The Senate Commerce Committee’s Republican chairman and ranking Democrat stated on Wednesday they had asked top U.S. executives at Hyundai Motor and Kia Motors to testify at a November 14 hearing on reports of engine fires associating vehicles from these two automakers.
The call to testify comes after safety advocates raised issues about fires in vehicles uninvolved in collisions. The non-profit, consumer advocacy group Center for Auto Safety stated earlier week that 103 fire complaints had been filed with U.S. safety regulators since June 12 and prompted an immediate recall of almost 3 million vehicles.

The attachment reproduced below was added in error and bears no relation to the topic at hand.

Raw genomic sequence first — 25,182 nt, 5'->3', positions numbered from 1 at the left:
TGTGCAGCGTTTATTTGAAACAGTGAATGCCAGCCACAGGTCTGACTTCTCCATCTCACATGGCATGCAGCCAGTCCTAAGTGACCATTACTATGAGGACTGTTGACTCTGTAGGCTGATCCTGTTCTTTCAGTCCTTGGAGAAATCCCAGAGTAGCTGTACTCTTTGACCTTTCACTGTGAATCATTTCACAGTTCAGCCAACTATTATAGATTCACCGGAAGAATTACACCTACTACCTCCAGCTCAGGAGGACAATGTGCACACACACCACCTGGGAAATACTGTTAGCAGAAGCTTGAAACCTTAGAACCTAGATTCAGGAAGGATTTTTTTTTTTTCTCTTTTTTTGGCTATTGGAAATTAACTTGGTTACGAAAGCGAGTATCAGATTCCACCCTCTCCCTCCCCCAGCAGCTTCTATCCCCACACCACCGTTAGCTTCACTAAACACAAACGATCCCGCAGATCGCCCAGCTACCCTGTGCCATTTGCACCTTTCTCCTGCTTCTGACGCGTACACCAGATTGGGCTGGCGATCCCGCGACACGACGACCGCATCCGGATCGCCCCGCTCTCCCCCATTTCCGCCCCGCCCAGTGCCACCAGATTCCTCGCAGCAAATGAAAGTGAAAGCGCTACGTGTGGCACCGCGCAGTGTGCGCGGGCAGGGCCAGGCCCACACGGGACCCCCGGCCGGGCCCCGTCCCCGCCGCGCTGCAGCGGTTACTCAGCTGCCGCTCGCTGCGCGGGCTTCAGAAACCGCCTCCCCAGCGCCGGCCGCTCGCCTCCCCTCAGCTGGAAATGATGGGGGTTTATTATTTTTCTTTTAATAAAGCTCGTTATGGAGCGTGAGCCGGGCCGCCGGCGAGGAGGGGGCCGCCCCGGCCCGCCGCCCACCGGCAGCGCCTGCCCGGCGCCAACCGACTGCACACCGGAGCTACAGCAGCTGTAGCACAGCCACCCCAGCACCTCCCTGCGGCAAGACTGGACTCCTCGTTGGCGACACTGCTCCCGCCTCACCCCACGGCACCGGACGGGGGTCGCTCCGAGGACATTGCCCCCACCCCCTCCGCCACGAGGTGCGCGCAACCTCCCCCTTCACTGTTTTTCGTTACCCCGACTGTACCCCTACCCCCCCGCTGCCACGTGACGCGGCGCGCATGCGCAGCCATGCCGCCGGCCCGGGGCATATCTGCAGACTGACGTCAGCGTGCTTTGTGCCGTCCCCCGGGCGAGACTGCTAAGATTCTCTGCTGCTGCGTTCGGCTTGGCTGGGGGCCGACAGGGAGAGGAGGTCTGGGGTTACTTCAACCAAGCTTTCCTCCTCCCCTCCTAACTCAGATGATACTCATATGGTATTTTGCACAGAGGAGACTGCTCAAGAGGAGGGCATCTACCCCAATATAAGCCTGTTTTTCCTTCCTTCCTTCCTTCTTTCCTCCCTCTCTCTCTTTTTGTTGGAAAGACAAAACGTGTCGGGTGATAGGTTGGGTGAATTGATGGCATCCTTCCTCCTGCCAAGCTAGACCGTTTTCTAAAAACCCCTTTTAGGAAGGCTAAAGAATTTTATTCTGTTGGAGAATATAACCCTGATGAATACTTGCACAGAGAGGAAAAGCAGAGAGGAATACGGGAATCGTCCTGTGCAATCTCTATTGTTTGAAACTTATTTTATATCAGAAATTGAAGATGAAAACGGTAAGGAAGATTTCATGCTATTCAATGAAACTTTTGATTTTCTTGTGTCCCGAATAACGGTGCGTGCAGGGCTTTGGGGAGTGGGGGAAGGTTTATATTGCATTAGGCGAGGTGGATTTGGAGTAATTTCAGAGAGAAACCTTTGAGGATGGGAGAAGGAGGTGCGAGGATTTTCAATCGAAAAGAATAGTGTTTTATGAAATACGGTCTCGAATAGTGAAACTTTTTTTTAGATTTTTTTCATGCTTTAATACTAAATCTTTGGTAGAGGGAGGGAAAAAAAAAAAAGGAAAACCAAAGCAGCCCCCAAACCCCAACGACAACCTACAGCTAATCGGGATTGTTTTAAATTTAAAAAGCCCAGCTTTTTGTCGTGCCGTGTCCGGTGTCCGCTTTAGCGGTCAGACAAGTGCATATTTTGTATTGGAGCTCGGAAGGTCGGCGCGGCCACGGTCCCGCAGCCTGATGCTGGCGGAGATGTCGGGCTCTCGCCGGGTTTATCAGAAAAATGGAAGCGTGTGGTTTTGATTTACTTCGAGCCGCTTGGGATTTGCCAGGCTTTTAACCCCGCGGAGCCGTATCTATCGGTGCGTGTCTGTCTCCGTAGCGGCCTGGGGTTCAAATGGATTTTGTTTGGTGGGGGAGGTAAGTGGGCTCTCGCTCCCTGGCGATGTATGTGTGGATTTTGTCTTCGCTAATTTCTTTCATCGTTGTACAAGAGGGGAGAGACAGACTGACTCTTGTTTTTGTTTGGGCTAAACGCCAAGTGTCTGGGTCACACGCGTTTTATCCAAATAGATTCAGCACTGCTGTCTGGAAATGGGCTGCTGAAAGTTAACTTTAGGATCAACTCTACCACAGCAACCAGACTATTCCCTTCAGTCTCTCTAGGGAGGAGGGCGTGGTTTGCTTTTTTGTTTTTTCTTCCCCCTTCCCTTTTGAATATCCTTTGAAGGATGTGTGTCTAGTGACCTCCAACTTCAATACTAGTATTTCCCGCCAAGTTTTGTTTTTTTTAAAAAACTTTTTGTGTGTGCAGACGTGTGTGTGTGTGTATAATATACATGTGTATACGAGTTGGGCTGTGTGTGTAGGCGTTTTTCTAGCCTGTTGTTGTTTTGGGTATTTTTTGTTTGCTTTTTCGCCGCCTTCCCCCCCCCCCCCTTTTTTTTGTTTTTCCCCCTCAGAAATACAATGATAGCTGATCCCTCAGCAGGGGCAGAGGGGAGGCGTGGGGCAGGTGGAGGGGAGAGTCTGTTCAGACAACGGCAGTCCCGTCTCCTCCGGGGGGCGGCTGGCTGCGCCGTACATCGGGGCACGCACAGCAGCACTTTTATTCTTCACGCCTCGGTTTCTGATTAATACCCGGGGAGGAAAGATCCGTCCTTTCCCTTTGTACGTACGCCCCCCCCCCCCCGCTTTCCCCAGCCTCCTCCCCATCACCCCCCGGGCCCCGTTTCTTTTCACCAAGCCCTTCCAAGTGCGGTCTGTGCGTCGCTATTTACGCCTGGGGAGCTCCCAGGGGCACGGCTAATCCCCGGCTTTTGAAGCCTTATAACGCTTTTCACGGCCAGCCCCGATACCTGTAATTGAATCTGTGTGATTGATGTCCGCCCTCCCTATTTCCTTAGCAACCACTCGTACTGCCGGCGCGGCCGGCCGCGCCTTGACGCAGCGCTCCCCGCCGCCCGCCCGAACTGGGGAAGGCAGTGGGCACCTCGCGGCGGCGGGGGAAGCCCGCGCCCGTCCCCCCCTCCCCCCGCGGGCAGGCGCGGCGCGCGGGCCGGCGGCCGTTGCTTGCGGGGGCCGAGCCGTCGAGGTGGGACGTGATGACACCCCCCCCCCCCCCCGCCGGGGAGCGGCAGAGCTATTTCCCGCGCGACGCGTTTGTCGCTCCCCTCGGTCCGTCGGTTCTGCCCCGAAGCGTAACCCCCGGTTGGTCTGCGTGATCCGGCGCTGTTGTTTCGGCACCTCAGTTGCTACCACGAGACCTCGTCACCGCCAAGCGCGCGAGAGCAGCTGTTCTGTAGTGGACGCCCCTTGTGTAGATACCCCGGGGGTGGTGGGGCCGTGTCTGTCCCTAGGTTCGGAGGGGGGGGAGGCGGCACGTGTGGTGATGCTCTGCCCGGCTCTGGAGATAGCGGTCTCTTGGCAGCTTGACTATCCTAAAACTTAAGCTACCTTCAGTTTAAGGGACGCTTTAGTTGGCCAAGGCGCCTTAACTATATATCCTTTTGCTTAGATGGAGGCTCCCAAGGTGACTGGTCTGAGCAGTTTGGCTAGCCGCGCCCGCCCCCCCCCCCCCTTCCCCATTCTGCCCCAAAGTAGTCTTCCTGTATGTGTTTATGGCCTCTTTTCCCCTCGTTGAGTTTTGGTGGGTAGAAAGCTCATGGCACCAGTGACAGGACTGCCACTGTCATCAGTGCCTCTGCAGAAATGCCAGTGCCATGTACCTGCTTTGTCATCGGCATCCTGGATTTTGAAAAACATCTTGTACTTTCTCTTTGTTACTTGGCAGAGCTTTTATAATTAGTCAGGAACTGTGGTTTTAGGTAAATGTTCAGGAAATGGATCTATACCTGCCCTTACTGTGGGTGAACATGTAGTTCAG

Hyundai stated it had received the request to show up “and is currently reviewing it.” The company added it frequently monitors and reviews potential safety concerns, such as non-collision fires, “with all of its vehicles and acts swiftly to recall any vehicles with safety-related defects.”
In May last year, the National Highway Traffic Safety Administration (NHTSA) started a formal investigation into the recall of almost 1.7 million Hyundai and Kia vehicles concerning engine defects.
A South Korean whistleblower in 2016 reported issues to NHTSA, which has been investigating the timeliness of three recalls launched in the United States and if they covered enough vehicles.